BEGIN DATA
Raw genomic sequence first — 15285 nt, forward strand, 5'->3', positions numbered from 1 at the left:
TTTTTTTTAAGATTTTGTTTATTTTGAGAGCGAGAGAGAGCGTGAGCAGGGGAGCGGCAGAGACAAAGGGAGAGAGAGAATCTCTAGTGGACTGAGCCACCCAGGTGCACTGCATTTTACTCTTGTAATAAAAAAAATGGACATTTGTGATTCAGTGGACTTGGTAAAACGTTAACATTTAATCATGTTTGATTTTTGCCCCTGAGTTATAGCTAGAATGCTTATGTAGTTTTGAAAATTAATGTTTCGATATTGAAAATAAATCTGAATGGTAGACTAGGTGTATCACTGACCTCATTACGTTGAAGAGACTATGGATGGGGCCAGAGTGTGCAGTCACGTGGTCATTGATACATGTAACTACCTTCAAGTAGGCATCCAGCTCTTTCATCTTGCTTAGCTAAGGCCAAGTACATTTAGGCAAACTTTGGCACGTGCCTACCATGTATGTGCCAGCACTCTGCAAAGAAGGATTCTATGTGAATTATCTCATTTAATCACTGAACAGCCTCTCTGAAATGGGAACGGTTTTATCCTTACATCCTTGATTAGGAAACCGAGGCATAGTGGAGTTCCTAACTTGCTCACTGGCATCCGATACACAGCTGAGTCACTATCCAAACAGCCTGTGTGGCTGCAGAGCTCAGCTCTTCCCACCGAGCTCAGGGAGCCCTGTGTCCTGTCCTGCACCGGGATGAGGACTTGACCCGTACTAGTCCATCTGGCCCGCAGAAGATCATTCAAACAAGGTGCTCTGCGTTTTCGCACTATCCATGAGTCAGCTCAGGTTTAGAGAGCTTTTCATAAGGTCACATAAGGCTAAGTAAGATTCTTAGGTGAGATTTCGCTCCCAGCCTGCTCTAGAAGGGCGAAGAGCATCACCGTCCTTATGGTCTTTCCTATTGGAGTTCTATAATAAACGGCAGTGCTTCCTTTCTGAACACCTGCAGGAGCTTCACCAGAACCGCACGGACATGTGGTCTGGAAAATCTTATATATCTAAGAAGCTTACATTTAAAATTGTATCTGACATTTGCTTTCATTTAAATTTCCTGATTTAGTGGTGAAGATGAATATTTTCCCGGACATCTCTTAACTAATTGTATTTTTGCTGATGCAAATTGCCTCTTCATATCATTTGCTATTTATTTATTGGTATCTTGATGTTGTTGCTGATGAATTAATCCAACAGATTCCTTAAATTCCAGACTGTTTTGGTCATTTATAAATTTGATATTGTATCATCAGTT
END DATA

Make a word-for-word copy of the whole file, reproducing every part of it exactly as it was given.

Raw genomic sequence first — 15285 nt, forward strand, 5'->3', positions numbered from 1 at the left:
TTTTTTTTAAGATTTTGTTTATTTTGAGAGCGAGAGAGAGCGTGAGCAGGGGAGCGGCAGAGACAAAGGGAGAGAGAGAATCTCTAGTGGACTGAGCCACCCAGGTGCACTGCATTTTACTCTTGTAATAAAAAAAATGGACATTTGTGATTCAGTGGACTTGGTAAAACGTTAACATTTAATCATGTTTGATTTTTGCCCCTGAGTTATAGCTAGAATGCTTATGTAGTTTTGAAAATTAATGTTTCGATATTGAAAATAAATCTGAATGGTAGACTAGGTGTATCACTGACCTCATTACGTTGAAGAGACTATGGATGGGGCCAGAGTGTGCAGTCACGTGGTCATTGATACATGTAACTACCTTCAAGTAGGCATCCAGCTCTTTCATCTTGCTTAGCTAAGGCCAAGTACATTTAGGCAAACTTTGGCACGTGCCTACCATGTATGTGCCAGCACTCTGCAAAGAAGGATTCTATGTGAATTATCTCATTTAATCACTGAACAGCCTCTCTGAAATGGGAACGGTTTTATCCTTACATCCTTGATTAGGAAACCGAGGCATAGTGGAGTTCCTAACTTGCTCACTGGCATCCGATACACAGCTGAGTCACTATCCAAACAGCCTGTGTGGCTGCAGAGCTCAGCTCTTCCCACCGAGCTCAGGGAGCCCTGTGTCCTGTCCTGCACCGGGATGAGGACTTGACCCGTACTAGTCCATCTGGCCCGCAGAAGATCATTCAAACAAGGTGCTCTGCGTTTTCGCACTATCCATGAGTCAGCTCAGGTTTAGAGAGCTTTTCATAAGGTCACATAAGGCTAAGTAAGATTCTTAGGTGAGATTTCGCTCCCAGCCTGCTCTAGAAGGGCGAAGAGCATCACCGTCCTTATGGTCTTTCCTATTGGAGTTCTATAATAAACGGCAGTGCTTCCTTTCTGAACACCTGCAGGAGCTTCACCAGAACCGCACGGACATGTGGTCTGGAAAATCTTATATATCTAAGAAGCTTACATTTAAAATTGTATCTGACATTTGCTTTCATTTAAATTTCCTGATTTAGTGGTGAAGATGAATATTTTCCCGGACATCTCTTAACTAATTGTATTTTTGCTGATGCAAATTGCCTCTTCATATCATTTGCTATTTATTTATTGGTATCTTGATGTTGTTGCTGATGAATTAATCCAACAGATTCCTTAAATTCCAGACTGTTTTGGTCATTTATAAATTTGATATTGTATCATCAGTT